Take some alphabet of arbitrary size (we'll use 2, for argument's sake) = { A, B }.

Any number name can be created from this alphabet, but you can't have a two-character string repeated.

Now you take the set of all possible names - to speed things up I'll give examples by word length:

1: A

2: AA

3: AAA

4: AAAB

5: AAABB

6: AAABBA

7: AAABBBA

8: I challenge you to come up with an 8-letter one. :p

Mathematically, if you visualise each character of the alphabet as a state, as you sequentially read each letter of some string, there can be at most <i>n</i> state changes for an alphabet of size <i>n</i> before a repeat of a two digit string is inevitable. Similarly, if you restrict yourself to say <i>actual</i> English words, you only have 30,000 or so different numbers you can name.

If there are no such restrictions then there is an unlimited number of names. The proof is trivial: For word length <i>n</i> append character at posi<b></b>tion <i>n-1</i> to string. In other words, you simply append the same character over and over. For an alphabet of size <i>m</i> and some arbitrary word length <i>n</i>, the total number of unique names is <i>m<sup>n</sup></i>; since there is no limit on the number of letters in a word, every word length is valid, and the number of words rapidly increases in magnitude with word length. Therefore, for our English alphabet there is <i>26<sup>n</sup></i> for all possible word lengths <i>n > 0</i>. :p

Blue Harvest

06-07-2008, 10:32 AM

This thread makes my head hurt ;_;

Rantz

06-07-2008, 03:00 PM

"Peegee" is a firetruck. Weeooweeoo etc.

Caraliz

06-07-2008, 04:11 PM

well he didn't say it verbatim but he'll concede that he invented the notion and agrees with my claim.

Here goes.

A number is loosely defined as a permutation of any amount of digits from the set [0-9]. It can also be associated with an english word, so that when you see the english word 'Three' you know it means '3'.

An english word for any number is defined as a permutation of any amount of characters from the set [a-z]. We could specify something like how a vowel must exist in the word, and since english words technically don't have a maximum length, it would just be another infinite set.

Now, we have two infinite sets. Like two lines with infinite dots, one can draw a 1:1 association between each number and each word. You'd run out of 'numbery' sounding words eventually, and will have to start using other permutations of the english alphabet. Eventually you'll run out of unique words, and have to 're-use' words, like the word 'word', or the word 'peegee', or 'seazy', etc.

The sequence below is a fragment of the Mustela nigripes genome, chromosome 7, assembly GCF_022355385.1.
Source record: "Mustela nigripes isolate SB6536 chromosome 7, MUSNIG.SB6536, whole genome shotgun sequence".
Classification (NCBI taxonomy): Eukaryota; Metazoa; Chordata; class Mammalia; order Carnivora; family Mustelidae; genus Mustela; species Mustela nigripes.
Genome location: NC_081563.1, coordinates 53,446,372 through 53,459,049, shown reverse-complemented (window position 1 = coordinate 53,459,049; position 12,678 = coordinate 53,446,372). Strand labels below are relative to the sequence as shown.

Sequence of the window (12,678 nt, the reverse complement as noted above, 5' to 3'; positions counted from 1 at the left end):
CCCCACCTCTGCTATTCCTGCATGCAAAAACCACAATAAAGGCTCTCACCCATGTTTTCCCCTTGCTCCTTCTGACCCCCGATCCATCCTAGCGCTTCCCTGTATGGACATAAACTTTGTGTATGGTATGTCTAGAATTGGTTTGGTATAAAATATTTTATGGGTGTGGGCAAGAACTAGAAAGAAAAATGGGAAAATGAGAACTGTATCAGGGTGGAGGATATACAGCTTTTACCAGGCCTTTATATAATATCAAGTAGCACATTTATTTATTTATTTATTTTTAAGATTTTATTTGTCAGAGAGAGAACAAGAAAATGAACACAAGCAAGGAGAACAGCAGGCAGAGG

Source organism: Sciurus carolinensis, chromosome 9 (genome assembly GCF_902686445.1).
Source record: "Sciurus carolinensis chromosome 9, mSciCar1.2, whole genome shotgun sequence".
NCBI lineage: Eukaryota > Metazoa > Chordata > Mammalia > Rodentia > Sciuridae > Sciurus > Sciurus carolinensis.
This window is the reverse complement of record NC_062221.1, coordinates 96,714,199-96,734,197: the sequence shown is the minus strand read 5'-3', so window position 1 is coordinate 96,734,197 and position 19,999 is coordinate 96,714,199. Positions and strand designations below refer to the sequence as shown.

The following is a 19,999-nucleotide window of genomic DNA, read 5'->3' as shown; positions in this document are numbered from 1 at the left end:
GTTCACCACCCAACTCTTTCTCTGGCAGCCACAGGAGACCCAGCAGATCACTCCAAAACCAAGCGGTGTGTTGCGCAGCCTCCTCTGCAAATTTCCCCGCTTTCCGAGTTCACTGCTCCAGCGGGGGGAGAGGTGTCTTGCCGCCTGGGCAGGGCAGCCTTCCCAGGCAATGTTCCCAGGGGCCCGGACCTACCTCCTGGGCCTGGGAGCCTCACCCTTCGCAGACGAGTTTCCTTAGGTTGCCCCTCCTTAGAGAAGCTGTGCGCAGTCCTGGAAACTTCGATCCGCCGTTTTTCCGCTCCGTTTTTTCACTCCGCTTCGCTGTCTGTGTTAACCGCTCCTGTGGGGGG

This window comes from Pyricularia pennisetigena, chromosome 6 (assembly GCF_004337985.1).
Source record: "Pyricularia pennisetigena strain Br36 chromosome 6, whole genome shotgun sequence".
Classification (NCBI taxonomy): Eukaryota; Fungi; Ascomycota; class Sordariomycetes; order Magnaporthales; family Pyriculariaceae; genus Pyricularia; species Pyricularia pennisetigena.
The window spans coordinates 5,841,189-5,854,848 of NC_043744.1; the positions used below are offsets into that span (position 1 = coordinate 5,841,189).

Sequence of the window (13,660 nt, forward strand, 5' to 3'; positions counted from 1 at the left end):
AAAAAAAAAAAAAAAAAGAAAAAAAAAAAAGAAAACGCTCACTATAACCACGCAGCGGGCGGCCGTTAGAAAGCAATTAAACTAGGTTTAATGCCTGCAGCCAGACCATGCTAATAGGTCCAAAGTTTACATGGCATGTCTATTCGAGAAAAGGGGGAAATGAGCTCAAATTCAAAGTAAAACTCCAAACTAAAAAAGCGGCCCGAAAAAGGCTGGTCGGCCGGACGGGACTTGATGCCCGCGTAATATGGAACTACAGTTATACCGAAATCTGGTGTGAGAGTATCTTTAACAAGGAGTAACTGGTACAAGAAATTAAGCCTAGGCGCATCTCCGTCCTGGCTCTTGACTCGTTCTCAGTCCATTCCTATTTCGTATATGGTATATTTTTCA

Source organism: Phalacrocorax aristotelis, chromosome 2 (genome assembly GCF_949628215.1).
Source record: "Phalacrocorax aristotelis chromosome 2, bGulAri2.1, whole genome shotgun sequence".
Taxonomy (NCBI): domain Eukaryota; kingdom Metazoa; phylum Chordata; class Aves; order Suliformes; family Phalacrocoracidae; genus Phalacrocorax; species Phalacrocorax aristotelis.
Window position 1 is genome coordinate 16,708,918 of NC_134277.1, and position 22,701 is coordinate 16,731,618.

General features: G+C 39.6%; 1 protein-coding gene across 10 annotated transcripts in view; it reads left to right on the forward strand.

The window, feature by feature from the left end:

Ergo, Rye, ryechu, pikachu, peegee, microphone, and camera are all numbers.

Thanks to Cz for hurting my head. >: (

Whether or not you run out of words depends upon whether or not you apply a set constraints to the selection of a word, such that a situation arises whereby there cannot be a valid name derived from existing ones. For example, if you said that a name is only valid provided that it doesn't contain a repeated string of two or more characters, you can easily see that there is a limited number of names you may choose. You can visualise it like this:

Take some alphabet of arbitrary size (we'll use 2, for argument's sake) = { A, B }.

Any number name can be created from this alphabet, but you can't have a two-character string repeated.

Now you take the set of all possible names - to speed things up I'll give examples by word length:

1: A

2: AA

3: AAA

4: AAAB

5: AAABB

6: AAABBA

7: AAABBBA

8: I challenge you to come up with an 8-letter one. :p

Mathematically, if you visualise each character of the alphabet as a state, as you sequentially read each letter of some string, there can be at most n state changes for an alphabet of size n before a repeat of a two digit string is inevitable. Similarly, if you restrict yourself to say actual English words, you only have 30,000 or so different numbers you can name.

If there are no such restrictions then there is an unlimited number of names. The proof is trivial: For word length n append character at position n-1 to string. In other words, you simply append the same character over and over. For an alphabet of size m and some arbitrary word length n, the total number of unique names is m<sup>n</sup>; since there is no limit on the number of letters in a word, every word length is valid, and the number of words rapidly increases in magnitude with word length. Therefore, for our English alphabet there is 26<sup>n</sup> for all possible word lengths n > 0. :p

I fucking knew I should have paid attention in pre-calc. I hated permutations and sequences.

Peegee

06-07-2008, 04:14 PM

well he didn't say it verbatim but he'll concede that he invented the notion and agrees with my claim.

Here goes.